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resolving-complex-code-issues

 resolving-complex-code-issues

2020-09-03 Resolving Complex Code Issues. Presented at the LIBD rstats club on 2020-09-04

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Leonardo Collado-Torres

September 03, 2020
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  1. Resolving complex code issues 2020-09-03 Leonardo Collado Torres lcolladotor.github.io

  2. “With power comes great responsibility” • The further you customize,

    the harder you make it for others to help you • If you have more differences, then others will have a harder time helping ◦ Checking what’s different can help find potential code issues • Comment & standardize code ◦ Make it easier for others to understand your code ◦ Use styler::style_file(file_path, transformers = biocthis::bioc_style()) ◦ https://lcolladotor.github.io/biocthis/reference/bioc_style.html
  3. Code • Use one location • Avoid /users/* ◦ Uses

    another disk system ◦ Is limited to 100 GB ◦ Involves potentially different file permissions ◦ Relative vs full paths makes reading the code confusing • Permissions issues? ◦ Ask others to resolve them instead of dodging them
  4. Git & GitHub • Commits are cheap ◦ Long commit

    history? Not a problem ◦ Remember to use descriptive commit messages ▪ This will help you and others • Don’t alter the history ◦ Avoid git reset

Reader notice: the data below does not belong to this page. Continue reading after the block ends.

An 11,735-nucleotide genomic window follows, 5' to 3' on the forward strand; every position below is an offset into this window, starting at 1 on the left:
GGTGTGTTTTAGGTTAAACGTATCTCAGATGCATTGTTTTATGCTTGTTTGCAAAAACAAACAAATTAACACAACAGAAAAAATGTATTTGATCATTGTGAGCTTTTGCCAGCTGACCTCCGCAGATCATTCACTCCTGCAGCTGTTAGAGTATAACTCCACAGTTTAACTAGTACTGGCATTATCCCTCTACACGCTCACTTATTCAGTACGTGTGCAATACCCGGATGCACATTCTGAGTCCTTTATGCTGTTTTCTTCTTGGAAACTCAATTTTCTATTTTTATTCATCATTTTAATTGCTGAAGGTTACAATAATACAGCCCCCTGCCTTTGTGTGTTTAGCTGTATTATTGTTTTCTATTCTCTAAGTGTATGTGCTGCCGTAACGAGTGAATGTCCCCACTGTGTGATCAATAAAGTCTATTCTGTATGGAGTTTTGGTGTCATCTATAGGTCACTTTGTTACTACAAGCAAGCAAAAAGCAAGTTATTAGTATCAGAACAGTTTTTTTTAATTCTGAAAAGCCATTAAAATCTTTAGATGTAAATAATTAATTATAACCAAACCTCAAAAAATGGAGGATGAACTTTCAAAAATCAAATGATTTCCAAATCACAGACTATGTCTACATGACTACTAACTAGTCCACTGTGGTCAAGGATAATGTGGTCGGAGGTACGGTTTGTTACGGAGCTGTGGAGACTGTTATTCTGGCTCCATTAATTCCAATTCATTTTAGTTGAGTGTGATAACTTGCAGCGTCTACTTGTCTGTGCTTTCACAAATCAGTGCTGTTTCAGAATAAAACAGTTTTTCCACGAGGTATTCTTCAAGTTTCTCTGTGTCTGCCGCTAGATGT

5. Document through code • Moving files? Creating directories? ◦ Write

    that code in a script ▪ Could be: • mkdir -p trash • mv file_created trash/ • mv log_file trash/ • qsub script.sh ▪ Search for dir.create(), save(), mkdir, log files produced • Why? ◦ Make it reproducible ◦ Make it easier to re-run tests
  6. Look for patterns • qsub vs qrsh ◦ log directories:

    do they exist? ◦ Check SGE emails. Is the listed memory (max_vmem) similar to the one you requested (h_vmem)? ◦ qsub is stricter with resources, like data.table::setDTthreads(1) • 12 random directories? 12 cores? ◦ Try fewer cores ◦ Try using memory per core ◦ Check memory of objects in an interactive session with ls() and pryr::object_size() • BiocParallel ◦ Use the bpparam argument, don’t rewrite the code. Aka, try out SerialParam() ▪ MulticoreParam(1) defaults to SerialParam() ◦ Do you have unused large objects? Try using rm() prior to bplapply()
  7. Need more information? • Use message() and/or print() • Use

    stopifnot() for checks • Use dim() for objects that might be getting filtered, just to check that they have the expected dimensions
  8. Avoid some common pitfalls • Use a single qsub log

    file ◦ Helps understand the context of standard error & output • Avoid hard-coded subsetting ◦ Like: ▪ df[, c(1, 3)] ◦ Use: ▪ vars <- c("hola", "hi") ▪ stopifnot(all(vars %in% colnames(df)) ▪ df[, vars] • Include R session info: always ◦ library("sessioninfo") ◦ ## Reproducibility information ◦ print('Reproducibility information:') ◦ Sys.time() ◦ proc.time() ◦ options(width = 120) ◦ session_info()